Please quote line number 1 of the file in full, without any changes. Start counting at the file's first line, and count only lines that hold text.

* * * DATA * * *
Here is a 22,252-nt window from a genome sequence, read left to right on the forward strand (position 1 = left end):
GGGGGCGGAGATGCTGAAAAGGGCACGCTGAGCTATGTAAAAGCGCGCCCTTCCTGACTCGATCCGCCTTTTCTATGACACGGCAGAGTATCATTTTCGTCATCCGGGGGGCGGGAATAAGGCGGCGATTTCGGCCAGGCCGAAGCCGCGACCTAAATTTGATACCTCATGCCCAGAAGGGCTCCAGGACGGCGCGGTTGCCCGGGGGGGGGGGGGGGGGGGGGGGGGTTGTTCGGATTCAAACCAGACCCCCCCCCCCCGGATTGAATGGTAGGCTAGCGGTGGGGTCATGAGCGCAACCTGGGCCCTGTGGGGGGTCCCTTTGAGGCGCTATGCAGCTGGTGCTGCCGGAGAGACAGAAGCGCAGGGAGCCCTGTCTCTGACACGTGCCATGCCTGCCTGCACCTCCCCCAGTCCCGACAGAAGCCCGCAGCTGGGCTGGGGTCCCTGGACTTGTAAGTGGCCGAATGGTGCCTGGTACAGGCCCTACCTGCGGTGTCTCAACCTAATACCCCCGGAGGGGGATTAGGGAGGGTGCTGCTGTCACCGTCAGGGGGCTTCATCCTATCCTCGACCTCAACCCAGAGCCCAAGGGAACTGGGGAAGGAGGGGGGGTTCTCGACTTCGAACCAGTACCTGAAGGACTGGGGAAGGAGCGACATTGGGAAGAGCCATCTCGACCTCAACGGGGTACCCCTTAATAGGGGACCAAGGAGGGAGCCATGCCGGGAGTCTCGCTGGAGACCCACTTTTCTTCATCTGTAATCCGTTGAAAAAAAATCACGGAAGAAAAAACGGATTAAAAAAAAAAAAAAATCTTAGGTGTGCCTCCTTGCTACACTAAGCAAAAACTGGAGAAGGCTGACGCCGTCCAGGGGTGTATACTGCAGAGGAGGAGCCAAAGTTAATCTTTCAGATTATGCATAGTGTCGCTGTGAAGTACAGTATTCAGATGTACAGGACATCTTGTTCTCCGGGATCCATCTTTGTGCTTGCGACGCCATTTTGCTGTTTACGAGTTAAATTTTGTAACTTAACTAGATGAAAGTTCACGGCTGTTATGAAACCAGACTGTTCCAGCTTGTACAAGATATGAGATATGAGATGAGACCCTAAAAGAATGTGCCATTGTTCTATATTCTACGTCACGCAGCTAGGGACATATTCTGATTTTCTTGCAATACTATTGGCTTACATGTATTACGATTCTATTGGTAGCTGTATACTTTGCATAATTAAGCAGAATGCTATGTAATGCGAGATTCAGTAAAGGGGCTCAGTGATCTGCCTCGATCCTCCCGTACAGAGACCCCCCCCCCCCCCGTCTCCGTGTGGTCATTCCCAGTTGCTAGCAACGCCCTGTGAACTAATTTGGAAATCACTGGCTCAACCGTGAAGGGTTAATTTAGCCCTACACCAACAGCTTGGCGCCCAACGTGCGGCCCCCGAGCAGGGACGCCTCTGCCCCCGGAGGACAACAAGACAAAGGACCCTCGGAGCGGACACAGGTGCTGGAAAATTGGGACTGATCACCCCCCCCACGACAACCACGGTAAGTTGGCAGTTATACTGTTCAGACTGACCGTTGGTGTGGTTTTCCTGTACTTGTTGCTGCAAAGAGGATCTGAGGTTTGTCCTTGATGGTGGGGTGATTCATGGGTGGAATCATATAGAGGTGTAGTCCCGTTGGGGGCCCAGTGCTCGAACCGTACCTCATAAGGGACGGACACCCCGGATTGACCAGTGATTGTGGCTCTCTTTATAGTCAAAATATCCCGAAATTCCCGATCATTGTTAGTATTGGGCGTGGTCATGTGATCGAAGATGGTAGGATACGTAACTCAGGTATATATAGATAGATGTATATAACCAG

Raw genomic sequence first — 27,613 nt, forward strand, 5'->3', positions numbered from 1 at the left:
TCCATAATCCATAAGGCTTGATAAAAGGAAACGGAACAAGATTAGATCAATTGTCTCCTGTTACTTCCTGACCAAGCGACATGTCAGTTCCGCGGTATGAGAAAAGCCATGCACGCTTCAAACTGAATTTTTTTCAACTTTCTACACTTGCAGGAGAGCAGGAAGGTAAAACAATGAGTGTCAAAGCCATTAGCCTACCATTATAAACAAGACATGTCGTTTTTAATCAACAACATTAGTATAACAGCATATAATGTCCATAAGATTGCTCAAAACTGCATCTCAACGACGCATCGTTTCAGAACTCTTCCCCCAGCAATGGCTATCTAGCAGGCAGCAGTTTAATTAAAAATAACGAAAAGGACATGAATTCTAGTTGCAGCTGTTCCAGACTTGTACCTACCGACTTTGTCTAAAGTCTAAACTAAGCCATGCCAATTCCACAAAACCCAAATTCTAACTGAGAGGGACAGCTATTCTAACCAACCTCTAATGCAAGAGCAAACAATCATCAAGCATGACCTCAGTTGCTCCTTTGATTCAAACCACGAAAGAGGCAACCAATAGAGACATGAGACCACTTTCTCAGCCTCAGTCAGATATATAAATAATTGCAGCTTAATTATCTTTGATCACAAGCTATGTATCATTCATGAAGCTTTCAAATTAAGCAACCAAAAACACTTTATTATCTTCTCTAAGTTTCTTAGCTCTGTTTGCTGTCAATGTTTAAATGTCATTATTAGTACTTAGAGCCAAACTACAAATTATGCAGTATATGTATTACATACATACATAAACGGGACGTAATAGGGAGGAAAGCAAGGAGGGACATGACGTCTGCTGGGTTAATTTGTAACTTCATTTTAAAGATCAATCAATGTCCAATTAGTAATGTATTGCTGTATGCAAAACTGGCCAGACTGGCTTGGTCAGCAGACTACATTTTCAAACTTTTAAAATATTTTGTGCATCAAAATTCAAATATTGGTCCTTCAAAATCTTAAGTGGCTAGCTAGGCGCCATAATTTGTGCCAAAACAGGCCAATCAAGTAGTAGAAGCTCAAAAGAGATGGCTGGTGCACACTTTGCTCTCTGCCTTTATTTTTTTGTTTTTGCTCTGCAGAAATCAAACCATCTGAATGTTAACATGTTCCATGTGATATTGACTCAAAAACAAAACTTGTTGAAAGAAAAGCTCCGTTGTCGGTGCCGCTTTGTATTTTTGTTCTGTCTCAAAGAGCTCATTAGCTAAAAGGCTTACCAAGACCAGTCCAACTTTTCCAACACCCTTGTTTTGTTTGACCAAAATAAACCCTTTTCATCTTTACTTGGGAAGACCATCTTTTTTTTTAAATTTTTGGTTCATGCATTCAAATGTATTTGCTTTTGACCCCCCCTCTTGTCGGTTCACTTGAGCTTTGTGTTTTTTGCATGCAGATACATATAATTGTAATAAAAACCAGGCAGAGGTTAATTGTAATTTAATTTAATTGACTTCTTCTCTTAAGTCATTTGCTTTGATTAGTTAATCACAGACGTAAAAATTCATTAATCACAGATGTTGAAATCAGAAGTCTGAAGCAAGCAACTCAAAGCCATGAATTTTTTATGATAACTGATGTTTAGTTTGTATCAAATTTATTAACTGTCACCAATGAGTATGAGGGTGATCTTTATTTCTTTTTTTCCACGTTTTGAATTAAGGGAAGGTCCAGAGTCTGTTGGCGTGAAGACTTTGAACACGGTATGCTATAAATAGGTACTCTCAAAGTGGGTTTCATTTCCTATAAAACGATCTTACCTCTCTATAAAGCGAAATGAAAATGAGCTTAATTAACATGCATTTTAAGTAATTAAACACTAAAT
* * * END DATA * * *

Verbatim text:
Here is a 22,252-nt window from a genome sequence, read left to right on the forward strand (position 1 = left end):